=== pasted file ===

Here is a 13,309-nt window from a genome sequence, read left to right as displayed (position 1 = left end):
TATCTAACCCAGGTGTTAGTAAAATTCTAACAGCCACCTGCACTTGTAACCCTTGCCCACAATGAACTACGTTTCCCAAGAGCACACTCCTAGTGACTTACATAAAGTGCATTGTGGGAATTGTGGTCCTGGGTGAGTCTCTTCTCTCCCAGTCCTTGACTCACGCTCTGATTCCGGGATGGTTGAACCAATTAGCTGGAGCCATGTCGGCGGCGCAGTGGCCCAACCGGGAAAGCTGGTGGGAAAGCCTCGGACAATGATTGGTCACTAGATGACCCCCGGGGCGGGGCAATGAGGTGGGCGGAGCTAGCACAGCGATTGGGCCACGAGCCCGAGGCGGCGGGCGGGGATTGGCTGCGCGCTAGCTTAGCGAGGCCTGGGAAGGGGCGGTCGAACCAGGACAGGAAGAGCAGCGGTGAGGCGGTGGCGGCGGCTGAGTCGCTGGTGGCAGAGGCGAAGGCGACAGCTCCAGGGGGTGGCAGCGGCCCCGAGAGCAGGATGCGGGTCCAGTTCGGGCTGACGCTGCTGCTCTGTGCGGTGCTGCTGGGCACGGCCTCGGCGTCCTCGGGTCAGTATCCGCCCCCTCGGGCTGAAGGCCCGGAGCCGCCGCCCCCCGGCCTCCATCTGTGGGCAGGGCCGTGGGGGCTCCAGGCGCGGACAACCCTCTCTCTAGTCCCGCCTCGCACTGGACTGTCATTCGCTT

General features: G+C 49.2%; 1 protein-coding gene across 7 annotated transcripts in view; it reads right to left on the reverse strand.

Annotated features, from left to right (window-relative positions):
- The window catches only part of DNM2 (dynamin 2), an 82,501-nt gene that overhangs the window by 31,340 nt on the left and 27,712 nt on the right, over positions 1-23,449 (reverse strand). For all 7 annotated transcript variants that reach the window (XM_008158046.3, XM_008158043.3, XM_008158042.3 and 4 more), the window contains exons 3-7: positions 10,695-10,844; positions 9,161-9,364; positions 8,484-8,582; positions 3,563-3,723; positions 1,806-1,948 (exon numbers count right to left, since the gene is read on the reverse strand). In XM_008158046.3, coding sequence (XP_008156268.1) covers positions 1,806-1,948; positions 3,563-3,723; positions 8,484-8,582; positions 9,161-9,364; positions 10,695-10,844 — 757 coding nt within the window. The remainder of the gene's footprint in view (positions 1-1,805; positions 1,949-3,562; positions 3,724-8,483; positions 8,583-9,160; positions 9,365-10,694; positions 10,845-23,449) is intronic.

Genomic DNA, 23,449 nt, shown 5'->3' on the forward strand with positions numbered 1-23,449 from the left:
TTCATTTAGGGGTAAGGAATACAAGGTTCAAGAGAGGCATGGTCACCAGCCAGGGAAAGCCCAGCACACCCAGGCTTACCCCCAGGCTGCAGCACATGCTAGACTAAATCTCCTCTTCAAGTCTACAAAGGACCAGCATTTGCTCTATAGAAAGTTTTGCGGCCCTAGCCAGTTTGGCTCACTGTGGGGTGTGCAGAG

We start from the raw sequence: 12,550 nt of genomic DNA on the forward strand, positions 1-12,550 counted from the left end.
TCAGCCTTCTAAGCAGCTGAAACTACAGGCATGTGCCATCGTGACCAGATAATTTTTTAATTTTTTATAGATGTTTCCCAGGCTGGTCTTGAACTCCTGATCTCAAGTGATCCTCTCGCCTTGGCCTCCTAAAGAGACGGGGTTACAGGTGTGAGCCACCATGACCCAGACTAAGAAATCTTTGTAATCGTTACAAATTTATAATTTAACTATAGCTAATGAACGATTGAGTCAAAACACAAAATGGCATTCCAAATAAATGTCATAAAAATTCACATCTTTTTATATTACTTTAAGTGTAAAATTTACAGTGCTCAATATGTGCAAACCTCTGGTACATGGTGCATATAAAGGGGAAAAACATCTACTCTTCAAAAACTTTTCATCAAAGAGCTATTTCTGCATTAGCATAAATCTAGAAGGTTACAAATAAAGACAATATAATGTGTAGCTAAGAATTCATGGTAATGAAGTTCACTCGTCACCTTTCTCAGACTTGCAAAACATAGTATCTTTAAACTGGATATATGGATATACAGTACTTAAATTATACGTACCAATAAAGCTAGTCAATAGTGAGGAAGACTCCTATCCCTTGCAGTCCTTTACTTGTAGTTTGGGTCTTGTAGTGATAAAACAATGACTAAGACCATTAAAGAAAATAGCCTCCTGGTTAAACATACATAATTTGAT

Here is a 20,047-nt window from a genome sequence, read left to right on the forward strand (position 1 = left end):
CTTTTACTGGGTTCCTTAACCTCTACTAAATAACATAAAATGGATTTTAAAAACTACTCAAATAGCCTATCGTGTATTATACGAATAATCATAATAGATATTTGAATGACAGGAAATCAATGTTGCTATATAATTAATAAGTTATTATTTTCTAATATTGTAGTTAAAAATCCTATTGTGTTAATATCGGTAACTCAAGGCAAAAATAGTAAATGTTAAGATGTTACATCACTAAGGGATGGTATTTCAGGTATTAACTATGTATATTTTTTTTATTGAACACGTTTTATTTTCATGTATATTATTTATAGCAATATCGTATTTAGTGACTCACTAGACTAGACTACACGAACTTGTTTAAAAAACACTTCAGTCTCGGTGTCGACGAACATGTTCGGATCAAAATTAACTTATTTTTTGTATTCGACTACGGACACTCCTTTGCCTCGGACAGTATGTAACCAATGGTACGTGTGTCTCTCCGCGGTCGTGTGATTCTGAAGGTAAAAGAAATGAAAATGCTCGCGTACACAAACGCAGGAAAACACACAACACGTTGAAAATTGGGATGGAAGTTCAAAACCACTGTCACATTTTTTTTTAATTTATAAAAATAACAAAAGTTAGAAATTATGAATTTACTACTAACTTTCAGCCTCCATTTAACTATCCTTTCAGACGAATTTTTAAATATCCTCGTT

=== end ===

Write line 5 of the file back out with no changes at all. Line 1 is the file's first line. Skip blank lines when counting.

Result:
- The window catches only part of DNM2 (dynamin 2), an 82,501-nt gene that overhangs the window by 31,340 nt on the left and 27,712 nt on the right, over positions 1-23,449 (reverse strand). For all 7 annotated transcript variants that reach the window (XM_008158046.3, XM_008158043.3, XM_008158042.3 and 4 more), the window contains exons 3-7: positions 10,695-10,844; positions 9,161-9,364; positions 8,484-8,582; positions 3,563-3,723; positions 1,806-1,948 (exon numbers count right to left, since the gene is read on the reverse strand). In XM_008158046.3, coding sequence (XP_008156268.1) covers positions 1,806-1,948; positions 3,563-3,723; positions 8,484-8,582; positions 9,161-9,364; positions 10,695-10,844 — 757 coding nt within the window. The remainder of the gene's footprint in view (positions 1-1,805; positions 1,949-3,562; positions 3,724-8,483; positions 8,583-9,160; positions 9,365-10,694; positions 10,845-23,449) is intronic.